7. Pirates Present a Danger to Shippers
No, this is not a metaphor or a history lesson – pirates are a genuine hazard in international waters, especially off the coast of Eastern Africa. Theft and assault on shippers are so prevalent that it surpasses crime levels reported in countries such as Brazil, Colombia, South Africa, etc.
8. One of the Surprising Facts About the Shipping Industry Is That Containers Are Rarely Subject to Inspection
This fact about the shipping industry may come as a surprise, but the sheer amount of goods transported every hour makes the inspection of containers look like searching for a needle in a haystack – an incredibly large and dispersed haystack.
In fact, the figures show that only 5% of entire US imports are actually inspected. The numbers are even lower for Europe. (Try not to get any devious ideas to exploit this fact!)
9. Shipping Companies and Associations Typically Do Not Reveal a Lot of Information About Their Operations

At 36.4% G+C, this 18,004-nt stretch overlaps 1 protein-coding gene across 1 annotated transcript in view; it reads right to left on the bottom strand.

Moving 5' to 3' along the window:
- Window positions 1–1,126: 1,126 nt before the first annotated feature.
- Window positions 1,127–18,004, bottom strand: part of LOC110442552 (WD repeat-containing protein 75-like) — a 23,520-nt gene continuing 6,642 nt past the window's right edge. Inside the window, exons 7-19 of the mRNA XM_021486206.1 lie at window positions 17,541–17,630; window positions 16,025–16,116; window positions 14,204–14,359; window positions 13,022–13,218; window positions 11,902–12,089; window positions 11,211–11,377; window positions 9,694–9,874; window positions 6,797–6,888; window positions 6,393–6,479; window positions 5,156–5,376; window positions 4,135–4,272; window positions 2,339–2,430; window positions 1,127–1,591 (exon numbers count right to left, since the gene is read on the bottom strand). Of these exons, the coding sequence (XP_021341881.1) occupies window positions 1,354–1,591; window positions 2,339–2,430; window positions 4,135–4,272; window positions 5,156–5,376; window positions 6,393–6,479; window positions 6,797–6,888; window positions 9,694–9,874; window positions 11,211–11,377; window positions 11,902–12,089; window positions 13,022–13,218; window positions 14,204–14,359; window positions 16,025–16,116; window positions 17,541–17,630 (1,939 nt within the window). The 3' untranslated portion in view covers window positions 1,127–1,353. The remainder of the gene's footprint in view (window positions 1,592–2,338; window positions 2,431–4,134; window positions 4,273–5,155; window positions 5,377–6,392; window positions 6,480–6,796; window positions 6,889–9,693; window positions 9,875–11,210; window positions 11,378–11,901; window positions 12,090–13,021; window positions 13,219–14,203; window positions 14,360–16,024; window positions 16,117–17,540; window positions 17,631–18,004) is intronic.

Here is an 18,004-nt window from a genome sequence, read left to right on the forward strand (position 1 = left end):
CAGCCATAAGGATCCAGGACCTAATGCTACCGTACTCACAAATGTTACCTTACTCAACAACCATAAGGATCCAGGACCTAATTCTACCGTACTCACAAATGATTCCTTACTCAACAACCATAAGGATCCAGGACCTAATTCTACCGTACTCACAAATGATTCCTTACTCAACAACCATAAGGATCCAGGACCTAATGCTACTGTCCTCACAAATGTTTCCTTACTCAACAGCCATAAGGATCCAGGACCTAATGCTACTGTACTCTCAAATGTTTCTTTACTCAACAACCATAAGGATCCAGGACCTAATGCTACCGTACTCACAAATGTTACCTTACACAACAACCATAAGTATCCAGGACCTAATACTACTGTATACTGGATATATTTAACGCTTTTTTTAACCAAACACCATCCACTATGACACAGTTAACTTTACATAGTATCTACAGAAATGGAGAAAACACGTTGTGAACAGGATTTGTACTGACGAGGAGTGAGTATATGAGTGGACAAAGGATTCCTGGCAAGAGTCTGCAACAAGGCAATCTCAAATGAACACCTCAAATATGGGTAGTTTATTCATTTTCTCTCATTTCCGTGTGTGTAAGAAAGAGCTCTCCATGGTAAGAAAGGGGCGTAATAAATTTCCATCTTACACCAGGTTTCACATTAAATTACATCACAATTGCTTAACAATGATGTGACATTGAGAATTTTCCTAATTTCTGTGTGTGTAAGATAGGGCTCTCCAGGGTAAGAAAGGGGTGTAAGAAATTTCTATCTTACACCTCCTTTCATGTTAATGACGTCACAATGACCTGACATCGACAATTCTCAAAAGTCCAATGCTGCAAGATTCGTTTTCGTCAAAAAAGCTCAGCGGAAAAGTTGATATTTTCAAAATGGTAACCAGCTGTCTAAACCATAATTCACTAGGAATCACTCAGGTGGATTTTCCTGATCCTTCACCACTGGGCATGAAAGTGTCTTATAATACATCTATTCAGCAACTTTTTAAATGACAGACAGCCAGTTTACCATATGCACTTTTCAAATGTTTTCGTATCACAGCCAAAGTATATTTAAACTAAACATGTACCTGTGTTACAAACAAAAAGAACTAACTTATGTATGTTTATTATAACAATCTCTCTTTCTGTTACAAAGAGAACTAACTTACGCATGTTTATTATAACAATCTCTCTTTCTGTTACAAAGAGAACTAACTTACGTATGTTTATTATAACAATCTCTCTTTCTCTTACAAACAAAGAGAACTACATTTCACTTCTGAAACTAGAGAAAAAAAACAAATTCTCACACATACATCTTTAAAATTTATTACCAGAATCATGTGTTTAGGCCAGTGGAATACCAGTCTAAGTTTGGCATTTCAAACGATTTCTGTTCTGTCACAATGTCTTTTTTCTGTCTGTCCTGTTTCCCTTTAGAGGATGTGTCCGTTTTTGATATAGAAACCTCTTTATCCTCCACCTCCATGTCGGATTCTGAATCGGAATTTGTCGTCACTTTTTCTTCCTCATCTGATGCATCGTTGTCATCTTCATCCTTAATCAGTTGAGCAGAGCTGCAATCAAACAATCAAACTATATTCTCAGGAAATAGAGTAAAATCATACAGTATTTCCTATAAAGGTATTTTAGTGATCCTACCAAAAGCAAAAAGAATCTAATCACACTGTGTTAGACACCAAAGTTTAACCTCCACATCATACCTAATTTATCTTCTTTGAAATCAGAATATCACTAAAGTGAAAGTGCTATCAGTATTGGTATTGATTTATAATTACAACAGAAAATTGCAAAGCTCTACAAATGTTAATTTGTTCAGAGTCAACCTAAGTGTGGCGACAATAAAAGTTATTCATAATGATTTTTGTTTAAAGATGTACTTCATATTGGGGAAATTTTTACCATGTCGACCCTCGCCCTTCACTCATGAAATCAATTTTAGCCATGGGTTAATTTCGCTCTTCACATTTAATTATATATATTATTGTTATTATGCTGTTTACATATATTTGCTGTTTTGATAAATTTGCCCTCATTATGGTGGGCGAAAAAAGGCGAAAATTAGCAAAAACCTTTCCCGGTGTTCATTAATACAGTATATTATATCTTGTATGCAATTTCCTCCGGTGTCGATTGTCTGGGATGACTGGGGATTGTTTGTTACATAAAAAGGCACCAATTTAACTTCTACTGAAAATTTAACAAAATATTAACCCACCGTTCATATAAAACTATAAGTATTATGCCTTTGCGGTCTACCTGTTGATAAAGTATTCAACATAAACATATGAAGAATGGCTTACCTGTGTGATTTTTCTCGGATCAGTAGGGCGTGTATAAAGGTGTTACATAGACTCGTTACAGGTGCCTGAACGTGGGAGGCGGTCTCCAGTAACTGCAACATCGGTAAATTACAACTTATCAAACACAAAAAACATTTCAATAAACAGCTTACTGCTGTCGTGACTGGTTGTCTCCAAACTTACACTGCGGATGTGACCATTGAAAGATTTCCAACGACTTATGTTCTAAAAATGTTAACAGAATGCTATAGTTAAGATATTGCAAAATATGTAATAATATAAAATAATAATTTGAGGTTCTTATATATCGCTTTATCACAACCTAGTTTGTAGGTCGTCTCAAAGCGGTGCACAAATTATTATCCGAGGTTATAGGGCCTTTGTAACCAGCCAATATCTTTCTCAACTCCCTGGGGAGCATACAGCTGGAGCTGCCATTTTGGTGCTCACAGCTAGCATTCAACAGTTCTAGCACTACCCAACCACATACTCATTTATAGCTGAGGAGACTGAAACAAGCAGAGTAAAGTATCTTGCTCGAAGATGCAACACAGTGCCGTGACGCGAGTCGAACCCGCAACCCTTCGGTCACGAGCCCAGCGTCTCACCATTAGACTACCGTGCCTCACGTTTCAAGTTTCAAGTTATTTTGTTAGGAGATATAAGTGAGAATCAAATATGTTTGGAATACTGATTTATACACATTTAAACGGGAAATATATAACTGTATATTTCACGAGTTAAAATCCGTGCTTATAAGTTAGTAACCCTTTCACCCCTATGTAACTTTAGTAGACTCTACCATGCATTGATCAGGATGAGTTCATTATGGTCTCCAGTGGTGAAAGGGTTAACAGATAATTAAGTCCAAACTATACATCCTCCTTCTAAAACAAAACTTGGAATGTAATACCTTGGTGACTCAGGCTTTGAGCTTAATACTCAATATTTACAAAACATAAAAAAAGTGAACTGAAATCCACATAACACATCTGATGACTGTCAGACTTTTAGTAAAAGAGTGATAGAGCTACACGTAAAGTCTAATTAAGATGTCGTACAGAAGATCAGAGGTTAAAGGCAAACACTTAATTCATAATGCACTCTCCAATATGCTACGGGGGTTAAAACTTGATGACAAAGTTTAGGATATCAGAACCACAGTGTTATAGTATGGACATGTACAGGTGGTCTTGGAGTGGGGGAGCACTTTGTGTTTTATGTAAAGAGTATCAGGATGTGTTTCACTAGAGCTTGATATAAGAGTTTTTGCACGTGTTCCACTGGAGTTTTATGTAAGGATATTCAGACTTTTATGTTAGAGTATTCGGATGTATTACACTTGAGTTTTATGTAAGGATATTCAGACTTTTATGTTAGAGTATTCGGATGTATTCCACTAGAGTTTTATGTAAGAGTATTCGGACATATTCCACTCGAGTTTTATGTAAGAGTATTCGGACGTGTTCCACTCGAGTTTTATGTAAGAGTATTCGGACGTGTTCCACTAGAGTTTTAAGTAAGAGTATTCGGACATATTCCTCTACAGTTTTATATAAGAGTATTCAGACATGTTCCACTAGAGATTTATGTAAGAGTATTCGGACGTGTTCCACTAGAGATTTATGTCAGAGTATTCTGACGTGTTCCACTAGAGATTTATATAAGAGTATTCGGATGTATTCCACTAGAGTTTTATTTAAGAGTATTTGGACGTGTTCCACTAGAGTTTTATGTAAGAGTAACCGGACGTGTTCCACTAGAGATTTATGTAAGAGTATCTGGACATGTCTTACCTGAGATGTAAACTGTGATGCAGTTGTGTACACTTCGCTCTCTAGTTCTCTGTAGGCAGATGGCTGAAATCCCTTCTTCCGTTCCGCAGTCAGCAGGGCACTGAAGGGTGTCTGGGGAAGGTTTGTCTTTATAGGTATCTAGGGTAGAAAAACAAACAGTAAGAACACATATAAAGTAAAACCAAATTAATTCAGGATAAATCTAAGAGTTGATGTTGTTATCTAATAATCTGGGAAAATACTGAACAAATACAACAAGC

The contradiction in having a veil of mystery and obscurity surrounding such a huge and impactful industry is perhaps explained by the general unwillingness of shipping companies and national shipping associations to disclose data about their operations. For example, the Greek national association of shipowners does not disclose information about the number of members it has, which is, surprisingly enough, not an uncommon practice in this line of work.
These are some of the most surprising facts about the shipping industry. Surely, more can be found upon a bit of digging. Next time you buy something new, appreciate how far it may have traveled to get to your household.
This was a guest post by Jonathan Miller.
Jonathan Miller has worked for freighting and logistics companies for around 30 years. On the side, he enjoys collecting knowledge about transportation systems and their historical influence on the global economy. His biggest dream is to repeat Magellan’s journey in his own boat.